Most doctors I know are reticent with their patients. Curiously the better they are at the work they do, the greater the reticence. They will walk over to the patient’s bed, look at the charts, confer with their colleagues, instruct the nurses, maybe inquire from the patient about how they are doing, mumble a few reassurances and then they are gone. The patient is often left pining for more information and hoping that their doctor would spend a little more time with them, maybe even share a light-hearted moment to lighten a grim day or just hold their hand for a while.
While medical outcomes do matter in the end, a doctor’s ability to connect with his patients is what matters during their stay in the hospital. I recall how Dr. Harsha Hegde a former colleague and a orthopaedics and spine surgeon would interact with his patients on his rounds. I have seen him checking on his patients, while chatting up with them on all manner of things. He would walk into a room, chat up with the patient about anything under the sun, engage with the patients as a friend, assure them that they will be out of the bed soon, crack a joke or two and in the same breath pass on the necessary instructions to the nurses or other colleagues. I even recall on many occasions, he would invite a patient out for dinner in the evening, particularly the day before the patient would be ready for discharge from the hospital!!!
Once we had a patient from the US, a school inspector if I recall correctly. He had come in pain and required a two level cervical disc replacement surgery. Dr. Hegde, duly operated on him and one evening as I was heading home, I saw him in the hospital lobby with the patient. Apparently, Dr. Hegde was taking him out for dinner !!! The patient too appeared to be in a state of shock, saying that he could hardly believe his luck. Three days back he had arrived from the US suffering from excruciating pain, and here he was heading out for a dinner with his doctor, who already seemed to have wrought a miracle.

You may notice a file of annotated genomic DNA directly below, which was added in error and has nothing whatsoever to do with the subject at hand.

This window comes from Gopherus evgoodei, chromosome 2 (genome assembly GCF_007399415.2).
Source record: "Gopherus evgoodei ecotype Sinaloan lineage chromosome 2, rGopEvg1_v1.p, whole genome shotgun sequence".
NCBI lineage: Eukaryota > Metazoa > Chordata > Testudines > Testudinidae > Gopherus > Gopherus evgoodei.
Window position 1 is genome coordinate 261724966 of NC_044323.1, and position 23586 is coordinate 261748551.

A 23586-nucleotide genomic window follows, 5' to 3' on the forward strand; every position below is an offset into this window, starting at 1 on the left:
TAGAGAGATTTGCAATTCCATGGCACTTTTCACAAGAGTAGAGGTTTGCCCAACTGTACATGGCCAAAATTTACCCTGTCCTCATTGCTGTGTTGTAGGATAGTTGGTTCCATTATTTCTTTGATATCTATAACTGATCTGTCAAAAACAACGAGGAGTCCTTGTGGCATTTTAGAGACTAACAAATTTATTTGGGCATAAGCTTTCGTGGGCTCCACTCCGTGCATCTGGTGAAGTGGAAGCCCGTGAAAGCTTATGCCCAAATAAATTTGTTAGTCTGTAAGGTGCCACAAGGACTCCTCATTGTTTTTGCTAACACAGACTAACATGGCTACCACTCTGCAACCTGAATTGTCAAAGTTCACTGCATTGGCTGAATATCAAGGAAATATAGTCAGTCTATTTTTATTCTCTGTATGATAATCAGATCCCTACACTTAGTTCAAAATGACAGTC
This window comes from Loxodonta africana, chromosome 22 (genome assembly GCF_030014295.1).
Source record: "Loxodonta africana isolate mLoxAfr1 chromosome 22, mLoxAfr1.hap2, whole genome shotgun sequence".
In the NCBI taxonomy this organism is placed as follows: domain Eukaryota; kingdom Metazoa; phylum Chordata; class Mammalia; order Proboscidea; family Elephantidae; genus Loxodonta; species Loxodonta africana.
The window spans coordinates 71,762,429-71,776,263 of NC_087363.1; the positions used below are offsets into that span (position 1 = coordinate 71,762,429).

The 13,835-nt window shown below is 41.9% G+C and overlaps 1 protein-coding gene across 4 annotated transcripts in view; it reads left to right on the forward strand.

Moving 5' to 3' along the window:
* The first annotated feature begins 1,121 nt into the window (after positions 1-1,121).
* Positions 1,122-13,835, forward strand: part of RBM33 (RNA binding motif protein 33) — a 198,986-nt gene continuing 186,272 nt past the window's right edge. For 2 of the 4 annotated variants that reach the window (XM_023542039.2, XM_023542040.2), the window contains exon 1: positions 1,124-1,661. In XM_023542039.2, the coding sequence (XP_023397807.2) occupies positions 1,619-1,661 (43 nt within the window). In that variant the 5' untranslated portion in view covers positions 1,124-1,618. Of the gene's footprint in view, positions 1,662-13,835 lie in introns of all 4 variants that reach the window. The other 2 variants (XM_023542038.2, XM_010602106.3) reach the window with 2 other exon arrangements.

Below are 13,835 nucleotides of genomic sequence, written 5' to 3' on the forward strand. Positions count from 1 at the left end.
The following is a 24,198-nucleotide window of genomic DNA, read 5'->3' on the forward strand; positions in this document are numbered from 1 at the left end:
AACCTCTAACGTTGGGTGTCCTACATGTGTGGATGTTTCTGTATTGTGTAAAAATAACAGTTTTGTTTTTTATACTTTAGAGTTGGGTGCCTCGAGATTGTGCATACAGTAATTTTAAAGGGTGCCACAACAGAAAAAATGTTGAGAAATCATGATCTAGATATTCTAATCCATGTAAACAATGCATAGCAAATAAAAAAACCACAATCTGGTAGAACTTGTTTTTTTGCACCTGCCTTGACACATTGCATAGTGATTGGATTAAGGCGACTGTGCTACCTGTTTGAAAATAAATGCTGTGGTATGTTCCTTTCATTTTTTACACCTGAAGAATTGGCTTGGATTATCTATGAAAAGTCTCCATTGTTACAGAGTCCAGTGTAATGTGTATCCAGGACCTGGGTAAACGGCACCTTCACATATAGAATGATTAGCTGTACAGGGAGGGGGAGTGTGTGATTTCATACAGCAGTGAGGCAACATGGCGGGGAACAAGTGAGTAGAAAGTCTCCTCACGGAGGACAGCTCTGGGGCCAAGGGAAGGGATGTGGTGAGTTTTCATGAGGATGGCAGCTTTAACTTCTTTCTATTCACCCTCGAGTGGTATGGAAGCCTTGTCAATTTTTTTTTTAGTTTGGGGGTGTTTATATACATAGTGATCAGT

While, what Dr. Hegde does is exceptional, most patients would be happy with a lot less. When the doctors start connecting with their patients, the patients also tend to be a lot more forgiving. A nagging unexplained pain, a sudden unexpected turn for the worse, a longer than planned stay in the hospital, and even a bigger bill are forgiven if the patient believes that their doctor was nice to them.
These patients than start spreading the good word around. They often exaggerate their experiences, the doctor turns into that wonderful knight in shining armour, who came riding on a mythical horse and saved them from the jaws of death. The doctor becomes a true saviour, capable of doing nothing wrong and the hospital too acquires a nice and warm halo. These patients are truly a healthcare marketer’s delight, they are the ones who do all the marketing and the doctor’s reputation and the number of patient’s queuing up outside their door goes up exponentially. The doctor loves it, the hospital loves it and of course the patients love it as well.
On the other hand, a very good surgeon with excellent outcomes, but with a grumpy, matter of fact style, would always be a lesser surgeon in the eyes of the patient. While, the patients would be happy with the excellent outcomes, they would always add a line saying that the doctor is rather ‘difficult’. And, here not surprisingly the patients would find many things wrong with the hospital as well. For some strange reason they will find that the nurses do not respond on time, that the food served is rather cold and bland, the pain relief offered to the patient is poor and the hospital overcharges for everything !
Life in a hospital is such. However, I do have a hunch, doctors, who connect with their patients better, also help in faster healing. The patients probably recover quicker and better, they return homes in a better and happier frame of mind and ultimately, that is really what truly matters.